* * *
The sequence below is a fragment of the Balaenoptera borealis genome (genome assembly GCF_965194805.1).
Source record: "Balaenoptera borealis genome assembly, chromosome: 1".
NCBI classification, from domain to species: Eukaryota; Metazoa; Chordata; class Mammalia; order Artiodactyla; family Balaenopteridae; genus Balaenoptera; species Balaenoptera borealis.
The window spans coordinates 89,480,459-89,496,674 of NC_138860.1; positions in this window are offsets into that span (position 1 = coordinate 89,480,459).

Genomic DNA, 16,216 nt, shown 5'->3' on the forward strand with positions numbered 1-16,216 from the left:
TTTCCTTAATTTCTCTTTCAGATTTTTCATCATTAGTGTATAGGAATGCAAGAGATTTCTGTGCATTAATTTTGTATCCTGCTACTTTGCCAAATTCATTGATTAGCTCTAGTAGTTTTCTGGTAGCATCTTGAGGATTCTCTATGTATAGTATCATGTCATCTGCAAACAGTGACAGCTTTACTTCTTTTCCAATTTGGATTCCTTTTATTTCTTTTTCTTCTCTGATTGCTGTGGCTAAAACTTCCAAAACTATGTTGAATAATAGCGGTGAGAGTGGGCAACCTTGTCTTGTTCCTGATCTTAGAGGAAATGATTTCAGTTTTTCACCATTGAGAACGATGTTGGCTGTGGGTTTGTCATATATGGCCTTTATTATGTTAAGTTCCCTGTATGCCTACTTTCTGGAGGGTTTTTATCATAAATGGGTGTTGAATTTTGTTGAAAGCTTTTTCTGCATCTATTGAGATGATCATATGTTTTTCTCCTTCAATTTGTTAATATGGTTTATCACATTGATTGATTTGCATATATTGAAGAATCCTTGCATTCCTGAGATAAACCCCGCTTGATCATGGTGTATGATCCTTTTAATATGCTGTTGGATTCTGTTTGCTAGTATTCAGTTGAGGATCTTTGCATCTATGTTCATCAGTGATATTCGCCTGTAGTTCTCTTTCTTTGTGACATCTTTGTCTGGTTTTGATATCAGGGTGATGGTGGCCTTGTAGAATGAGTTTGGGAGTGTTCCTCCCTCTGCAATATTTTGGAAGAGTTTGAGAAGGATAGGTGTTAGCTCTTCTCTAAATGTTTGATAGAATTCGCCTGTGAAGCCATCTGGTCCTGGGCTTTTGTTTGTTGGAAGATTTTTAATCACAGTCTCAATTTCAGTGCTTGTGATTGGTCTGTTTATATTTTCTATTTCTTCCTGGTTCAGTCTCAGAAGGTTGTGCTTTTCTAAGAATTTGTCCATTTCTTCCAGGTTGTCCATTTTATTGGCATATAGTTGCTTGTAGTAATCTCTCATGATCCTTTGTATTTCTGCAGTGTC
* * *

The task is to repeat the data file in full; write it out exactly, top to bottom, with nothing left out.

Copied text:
The sequence below is a fragment of the Balaenoptera borealis genome (genome assembly GCF_965194805.1).
Source record: "Balaenoptera borealis genome assembly, chromosome: 1".
NCBI classification, from domain to species: Eukaryota; Metazoa; Chordata; class Mammalia; order Artiodactyla; family Balaenopteridae; genus Balaenoptera; species Balaenoptera borealis.
The window spans coordinates 89,480,459-89,496,674 of NC_138860.1; positions in this window are offsets into that span (position 1 = coordinate 89,480,459).

Genomic DNA, 16,216 nt, shown 5'->3' on the forward strand with positions numbered 1-16,216 from the left:
TTTCCTTAATTTCTCTTTCAGATTTTTCATCATTAGTGTATAGGAATGCAAGAGATTTCTGTGCATTAATTTTGTATCCTGCTACTTTGCCAAATTCATTGATTAGCTCTAGTAGTTTTCTGGTAGCATCTTGAGGATTCTCTATGTATAGTATCATGTCATCTGCAAACAGTGACAGCTTTACTTCTTTTCCAATTTGGATTCCTTTTATTTCTTTTTCTTCTCTGATTGCTGTGGCTAAAACTTCCAAAACTATGTTGAATAATAGCGGTGAGAGTGGGCAACCTTGTCTTGTTCCTGATCTTAGAGGAAATGATTTCAGTTTTTCACCATTGAGAACGATGTTGGCTGTGGGTTTGTCATATATGGCCTTTATTATGTTAAGTTCCCTGTATGCCTACTTTCTGGAGGGTTTTTATCATAAATGGGTGTTGAATTTTGTTGAAAGCTTTTTCTGCATCTATTGAGATGATCATATGTTTTTCTCCTTCAATTTGTTAATATGGTTTATCACATTGATTGATTTGCATATATTGAAGAATCCTTGCATTCCTGAGATAAACCCCGCTTGATCATGGTGTATGATCCTTTTAATATGCTGTTGGATTCTGTTTGCTAGTATTCAGTTGAGGATCTTTGCATCTATGTTCATCAGTGATATTCGCCTGTAGTTCTCTTTCTTTGTGACATCTTTGTCTGGTTTTGATATCAGGGTGATGGTGGCCTTGTAGAATGAGTTTGGGAGTGTTCCTCCCTCTGCAATATTTTGGAAGAGTTTGAGAAGGATAGGTGTTAGCTCTTCTCTAAATGTTTGATAGAATTCGCCTGTGAAGCCATCTGGTCCTGGGCTTTTGTTTGTTGGAAGATTTTTAATCACAGTCTCAATTTCAGTGCTTGTGATTGGTCTGTTTATATTTTCTATTTCTTCCTGGTTCAGTCTCAGAAGGTTGTGCTTTTCTAAGAATTTGTCCATTTCTTCCAGGTTGTCCATTTTATTGGCATATAGTTGCTTGTAGTAATCTCTCATGATCCTTTGTATTTCTGCAGTGTC